The last first day of school at Skyview High School in Soldotna had a lot in common with the two dozen previous first days: students rolled in and teachers gathered to begin the year with ritual significance.
“Welcome to the first day of school,” said Beth Fowler, attendance secretary, as a grunt of teenagers entering the building and lined up for her advice during the school’s last first day. Next year the Panthers with combine with Soldotna High School’s student population in a reconfiguration scheme approved by the school board earlier this year.
She’s the first person they see for their list of first-day problems. According to Fowler the same “stressors” arise as always — where to get their schedule, where are the classrooms; and the forgotten locker combinations.
Lindsay Fagrelius teaches marine biology, anatomy and medical terminology. She has a first-day-of-school ritual like many do.
“Every year I get a new pair of shoes,” Fagrelius said — this year a pair of black wedges that she described as “power shoes” that draw respect because they make an authoritative noise when walking down the hall.
“These are my first day of school, second year of teaching shoes,” Fagrelius said. “When I retire, I’ll have like, 30 pairs of shoes.”
Down the hall, past the lines of students finding their class schedules, and among those reconnecting for the year, Skyview senior Michelle Hall stood by her open locker with senior Derrick Linthicum and her sister Amber Hall, sophomore.
“It kinda’ sucks,” Linthicum said of the plans to close the only high school he knows. “The school has been here forever.”
Amber Hall agreed and said she preferred to finish her high school career where it started, Skyview. Halfway through her four years, she has to finish at the yet-to-be-named new high school.
Six-foot-five sophomore football player Sage Hill said he thought he switch to a collective high school was a good thing.
“Not that many (students) go here,” Hill said. “Which is why they did it.”
Logan Hinz, another football player, said his only issue with the new school would be if he had to be play football as a Soldotna High School Star.
“I don’t want to play for SoHi’s mascot,” Hinz said before declaring that he’s also not willing to force Skyview’s own panther mascot on the new school either.
Farther down the hall, science teacher Tim “Doc” Nettleton checked in on a couple of brothers who are new to the school. To him, they seemed lost. Nettleton continued to wrangle other “newbies” in obvious need of direction.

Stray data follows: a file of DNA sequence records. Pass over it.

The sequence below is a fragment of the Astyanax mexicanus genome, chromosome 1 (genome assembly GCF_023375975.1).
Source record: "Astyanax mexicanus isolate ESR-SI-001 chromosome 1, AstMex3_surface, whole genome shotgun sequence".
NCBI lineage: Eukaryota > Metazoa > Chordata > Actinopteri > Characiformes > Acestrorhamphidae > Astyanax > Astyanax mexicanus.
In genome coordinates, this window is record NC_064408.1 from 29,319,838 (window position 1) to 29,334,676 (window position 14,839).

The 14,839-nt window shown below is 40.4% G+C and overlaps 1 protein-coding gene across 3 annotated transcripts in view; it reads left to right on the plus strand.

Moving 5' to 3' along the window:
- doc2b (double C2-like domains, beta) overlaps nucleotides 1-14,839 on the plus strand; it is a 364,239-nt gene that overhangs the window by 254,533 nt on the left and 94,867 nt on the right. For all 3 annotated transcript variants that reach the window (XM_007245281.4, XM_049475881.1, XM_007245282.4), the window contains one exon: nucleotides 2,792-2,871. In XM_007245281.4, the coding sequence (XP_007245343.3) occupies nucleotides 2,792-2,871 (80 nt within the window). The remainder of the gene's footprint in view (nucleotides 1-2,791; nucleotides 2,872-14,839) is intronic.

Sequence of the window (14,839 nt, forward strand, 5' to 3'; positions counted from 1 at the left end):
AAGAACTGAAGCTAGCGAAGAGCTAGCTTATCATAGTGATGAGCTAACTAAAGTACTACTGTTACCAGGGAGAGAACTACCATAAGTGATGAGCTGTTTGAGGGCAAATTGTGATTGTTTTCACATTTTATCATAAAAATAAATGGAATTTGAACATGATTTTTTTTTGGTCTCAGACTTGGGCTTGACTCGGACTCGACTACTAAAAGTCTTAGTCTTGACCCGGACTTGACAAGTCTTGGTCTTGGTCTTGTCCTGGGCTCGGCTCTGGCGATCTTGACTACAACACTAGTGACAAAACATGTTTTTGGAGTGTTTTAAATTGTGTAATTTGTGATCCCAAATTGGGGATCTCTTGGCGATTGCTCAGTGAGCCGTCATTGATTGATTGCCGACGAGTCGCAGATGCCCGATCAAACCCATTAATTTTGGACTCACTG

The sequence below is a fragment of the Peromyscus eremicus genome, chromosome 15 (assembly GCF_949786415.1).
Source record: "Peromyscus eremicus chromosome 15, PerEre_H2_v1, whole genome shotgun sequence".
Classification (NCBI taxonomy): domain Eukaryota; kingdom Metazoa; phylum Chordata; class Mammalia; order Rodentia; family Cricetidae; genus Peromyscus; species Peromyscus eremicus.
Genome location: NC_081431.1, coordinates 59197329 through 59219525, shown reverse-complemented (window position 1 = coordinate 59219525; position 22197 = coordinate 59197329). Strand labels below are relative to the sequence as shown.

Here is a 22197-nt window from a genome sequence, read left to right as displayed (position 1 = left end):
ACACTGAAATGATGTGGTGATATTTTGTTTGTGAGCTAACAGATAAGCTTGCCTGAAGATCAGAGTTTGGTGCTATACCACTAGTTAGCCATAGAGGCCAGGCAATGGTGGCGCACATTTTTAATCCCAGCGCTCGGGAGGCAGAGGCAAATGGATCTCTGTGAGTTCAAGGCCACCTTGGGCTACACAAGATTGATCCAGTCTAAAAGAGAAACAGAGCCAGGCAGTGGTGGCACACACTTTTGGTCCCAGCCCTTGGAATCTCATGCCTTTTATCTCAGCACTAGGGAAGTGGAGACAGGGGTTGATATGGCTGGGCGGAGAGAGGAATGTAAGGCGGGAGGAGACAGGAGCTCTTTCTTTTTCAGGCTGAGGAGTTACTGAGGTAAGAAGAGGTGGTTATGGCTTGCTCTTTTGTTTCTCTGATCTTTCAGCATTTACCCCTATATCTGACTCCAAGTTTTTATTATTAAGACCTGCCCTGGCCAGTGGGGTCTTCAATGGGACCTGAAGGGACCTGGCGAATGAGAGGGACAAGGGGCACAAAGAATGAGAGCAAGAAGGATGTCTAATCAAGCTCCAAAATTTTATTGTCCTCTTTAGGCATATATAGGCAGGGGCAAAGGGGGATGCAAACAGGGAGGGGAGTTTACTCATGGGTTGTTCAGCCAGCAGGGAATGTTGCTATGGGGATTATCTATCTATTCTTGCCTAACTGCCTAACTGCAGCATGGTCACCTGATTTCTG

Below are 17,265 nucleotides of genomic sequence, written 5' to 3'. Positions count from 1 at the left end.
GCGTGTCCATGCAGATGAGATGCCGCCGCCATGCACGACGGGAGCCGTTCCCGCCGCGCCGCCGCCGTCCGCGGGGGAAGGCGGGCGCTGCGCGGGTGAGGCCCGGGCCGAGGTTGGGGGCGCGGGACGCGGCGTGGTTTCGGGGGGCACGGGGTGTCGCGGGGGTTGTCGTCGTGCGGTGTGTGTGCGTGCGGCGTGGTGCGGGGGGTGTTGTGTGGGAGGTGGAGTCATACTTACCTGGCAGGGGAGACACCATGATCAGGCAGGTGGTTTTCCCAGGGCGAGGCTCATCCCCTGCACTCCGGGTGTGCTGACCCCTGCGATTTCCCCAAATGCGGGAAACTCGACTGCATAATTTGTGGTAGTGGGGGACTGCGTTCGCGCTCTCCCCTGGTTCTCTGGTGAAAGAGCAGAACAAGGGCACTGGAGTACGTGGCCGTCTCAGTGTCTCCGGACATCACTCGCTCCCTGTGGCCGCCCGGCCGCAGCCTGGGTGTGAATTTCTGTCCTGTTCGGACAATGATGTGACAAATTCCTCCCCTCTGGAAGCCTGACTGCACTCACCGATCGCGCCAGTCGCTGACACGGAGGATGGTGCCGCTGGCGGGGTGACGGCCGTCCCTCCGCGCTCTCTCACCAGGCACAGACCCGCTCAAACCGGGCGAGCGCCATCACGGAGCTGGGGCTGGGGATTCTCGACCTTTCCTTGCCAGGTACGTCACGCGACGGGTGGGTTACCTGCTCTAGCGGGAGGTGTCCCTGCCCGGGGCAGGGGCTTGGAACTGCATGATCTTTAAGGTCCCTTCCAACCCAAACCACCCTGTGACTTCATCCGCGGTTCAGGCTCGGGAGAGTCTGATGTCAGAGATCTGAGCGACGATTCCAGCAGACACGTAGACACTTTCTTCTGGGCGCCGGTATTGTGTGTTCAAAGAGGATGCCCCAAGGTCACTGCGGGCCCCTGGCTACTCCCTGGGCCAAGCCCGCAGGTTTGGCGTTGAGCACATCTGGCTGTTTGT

“They looked like they might want to talk to someone,” he said, before checking on a couple more students. “Did you sleep a lot (during break)?”
In keeping with the history of first weeks at Skyview, there will be football games this weekend, a dance open to all classes and a cross country invitational.
Among Principal Randy Neill’s goals for the last year of his school’s operation is to make each event this year into a special one. It’s a way to celebrate their collective making of the new school, he said.
Specific efforts will be made with this year’s incoming freshman in an effort to give them some connection to the Skyview legacy.
“The challenge is to make the kids part of the new school, like they’re creating something,” Neill said. “And to make sure kids don’t fall behind during the transition. The focus needs to be on the kids.”
One of three founding faculty members remaining at Skyview, Terri Zopf-Schoessler, reported to the last first day of the year saturated in the school’s purple colors — including purple toenails and flip flops.
Her family is deeply connected to Skyline with two kids enrolled there now and one recent grad off at the University of Alaska Anchorage. Schoessler’s daughter Cat is the student body president and will graduate in the last ever class next spring.
“It’s the last year, go out with a big bang not a whimper,” Cat Schoessler said to her classmates during the first day assembly Tuesday.
Soon to lose her school, Zopf-Schoessler remembers what it was like to open it. There was so much energy in opening the school, she said.
The teachers that came to open the school were deemed the crazy ones. “We literally built it from nothing,” Zopf-Schoessler said.
One story she likes to tell to illustrate the early days of the school. Back 24 years ago, the first photography teacher ordered all the equipment for the school’s darkroom — trays, chemicals, cameras, enlargers lights, washers, paper, film — with big plans for a program. What showed up was a camera strap. He started the year with only a camera strap, she said.
With seven years of teaching at SoHi before moving to Skyview, Zopf-Schoessler expects to join the faculty in the new school, which opens on the SoHi campus, whenever those decisions are made.
Her plans for the year are to enjoy every day and every class and every student under her tutelage in English, drama or dance classes
“Just enjoy everything because everything is the last,” Zopf-Schoessler said.
Clarion reporter Rashah McChesney contributed to this story.
Reach Greg Skinner at email@example.com.